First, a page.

10 players who could bounce back in 2024

March 3rd, 2024

Each spring, as players gear up for a new season, the possibilities for that season abound. Whether it’s a prospect looking to make his mark in the Majors or a rising talent looking to take the next step toward superstardom, the goals are diverse.

For several stars, the objective will be to bounce back after subpar performances the prior year. This spring is no exception -- here are five hitters and five pitchers who are hoping for a rebound performance in 2024:


1. , 3B, Cardinals
Key stat: .851 OPS in first half of 2023

Despite a poor start to 2023, Arenado finished the first half with an .851 OPS and was on pace for his eighth straight full season (excluding 2020) with at least 30 homers and 100 RBIs. A late-season back injury prevented him from reaching either mark and contributed to his OPS dropping to .774 on the year. Arenado will turn 33 in April, but with better health, we should see him get back to his typical production -- 30-plus homers, 100-plus RBIs and an OPS north of .800 -- in 2024.

-- Thomas Harrigan

2. , 1B, Blue Jays
Key stat: .378 xwOBA (94th percentile)

Arguably no superstar slugger has been more enigmatic than Guerrero the past two seasons following his jaw-dropping 2021 (48 HR, 167 OPS+) at 22 years old. He’s been plenty good since, but his production dipped in nearly every meaningful category for a second straight year (26 HR, 117 OPS+), leaving many wondering whether he could return to that MVP-runner-up level. Pretty much all of Guerrero’s underlying metrics -- including an elite .378 xwOBA -- indicate that he should have seen better results last year, and given that he’s not even 25 yet, the thought here is that he’ll restore some of the luster that’s been lacking even if he doesn’t quite reach those 2021 heights.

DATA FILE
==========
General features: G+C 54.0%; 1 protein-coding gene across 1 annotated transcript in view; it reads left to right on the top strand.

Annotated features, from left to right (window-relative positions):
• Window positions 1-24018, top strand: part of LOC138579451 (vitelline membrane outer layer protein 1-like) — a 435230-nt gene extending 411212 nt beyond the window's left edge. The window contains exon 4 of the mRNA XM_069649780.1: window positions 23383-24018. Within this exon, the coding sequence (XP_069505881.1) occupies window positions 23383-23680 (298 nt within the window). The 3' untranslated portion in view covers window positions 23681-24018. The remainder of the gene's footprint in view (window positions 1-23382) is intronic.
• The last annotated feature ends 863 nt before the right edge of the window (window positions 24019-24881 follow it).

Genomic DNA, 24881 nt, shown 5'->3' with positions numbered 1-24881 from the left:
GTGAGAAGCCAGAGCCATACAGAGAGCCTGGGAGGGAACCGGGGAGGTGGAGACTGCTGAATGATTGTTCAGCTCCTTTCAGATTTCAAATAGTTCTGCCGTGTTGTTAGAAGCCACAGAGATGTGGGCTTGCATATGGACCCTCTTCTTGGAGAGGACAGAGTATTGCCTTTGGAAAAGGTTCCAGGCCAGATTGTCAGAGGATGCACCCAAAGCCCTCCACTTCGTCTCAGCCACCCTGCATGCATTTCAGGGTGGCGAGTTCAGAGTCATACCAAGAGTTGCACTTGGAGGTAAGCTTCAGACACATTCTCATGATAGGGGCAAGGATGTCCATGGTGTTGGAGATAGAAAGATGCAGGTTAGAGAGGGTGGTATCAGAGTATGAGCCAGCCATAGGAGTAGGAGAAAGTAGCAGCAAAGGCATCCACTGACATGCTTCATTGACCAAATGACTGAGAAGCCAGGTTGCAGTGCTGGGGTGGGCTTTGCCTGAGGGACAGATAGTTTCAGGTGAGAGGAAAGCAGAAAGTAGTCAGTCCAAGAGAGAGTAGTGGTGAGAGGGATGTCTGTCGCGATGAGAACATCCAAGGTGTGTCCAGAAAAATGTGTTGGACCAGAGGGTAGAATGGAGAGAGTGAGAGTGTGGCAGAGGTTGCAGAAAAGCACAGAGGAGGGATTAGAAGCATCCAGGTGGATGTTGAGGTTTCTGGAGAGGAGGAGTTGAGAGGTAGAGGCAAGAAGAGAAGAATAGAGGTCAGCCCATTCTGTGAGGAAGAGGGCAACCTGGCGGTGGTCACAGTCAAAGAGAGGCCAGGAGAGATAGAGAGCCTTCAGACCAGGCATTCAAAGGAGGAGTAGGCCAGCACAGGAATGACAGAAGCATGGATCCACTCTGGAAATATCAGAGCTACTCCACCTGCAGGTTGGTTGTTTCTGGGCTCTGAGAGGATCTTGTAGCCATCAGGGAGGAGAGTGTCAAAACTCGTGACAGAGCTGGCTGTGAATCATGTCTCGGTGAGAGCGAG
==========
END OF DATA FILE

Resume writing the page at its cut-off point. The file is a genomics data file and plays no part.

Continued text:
-- Jason Catania

3. , SS, Twins
Key stat: career-best 45.9% hard-hit rate

Correa’s 2023 season was sidetracked by plantar fasciitis in his left foot; the ailment messed with his swing mechanics and contributed to his forgettable .230/.312/.399 slash line. Although he often played at far less than 100%, Correa still had healthy outputs in hard-hit rate, barrel rate (9.6%) and maximum exit velocity (114.2 mph, 91st percentile). His expected stats were 20-25 points higher than his actual numbers. Now healthy, Correa sounds determined to rebound in his age-29 campaign.

-- Brian Murphy

4. , C, Phillies
Key stat: 11.2% barrel rate in 2023 (74th percentile)

That 11.2% barrel rate from last season was nearly identical to Realmuto’s 11.3% from 2022, when he posted an .820 OPS with 22 homers and finished seventh in NL MVP Award voting. But in ’23, his OPS was nearly 60 points below that and his lowest in eight years, thanks in part to a career-high 25.6% strikeout rate.

Realmuto also had an uncharacteristic 22% caught-stealing rate from behind the plate, his lowest mark since his rookie year in 2014. Stolen bases were up across the board, but just the prior season, Realmuto threw out 44% of would-be basestealers. If the barrel rate is an encouraging underlying metric for Realmuto on the offensive side, many of his Statcast defensive metrics were again strong in ’23 -- he was among the top five backstops in blocks above average (4th) and pop time (1st).

Was the Realmuto we saw in 2023 the real Realmuto? Or was last season an aberration? Expect a bounceback in ’24.

-- Manny Randhawa

5. , 2B, Mets
Key stat: 13.4% whiff rate, 10.0% strikeout rate in 2023

McNeil dipped from a .326 hitter and MLB batting champion in 2022 to .270 and … not the batting champion in '23. But he was still a king of making contact. McNeil ranked in the 98th percentile of MLB hitters in swing-and-miss rate in 2023, and in the 99th percentile in strikeout rate. All those balls in play will turn into hits again if McNeil can just make one key adjustment: He needs to get back in the line drive sweet spot. That's the one big area where he fell off from 2022 to '23. If McNeil can find those lost line drives in 2024, he'll be in the batting race again.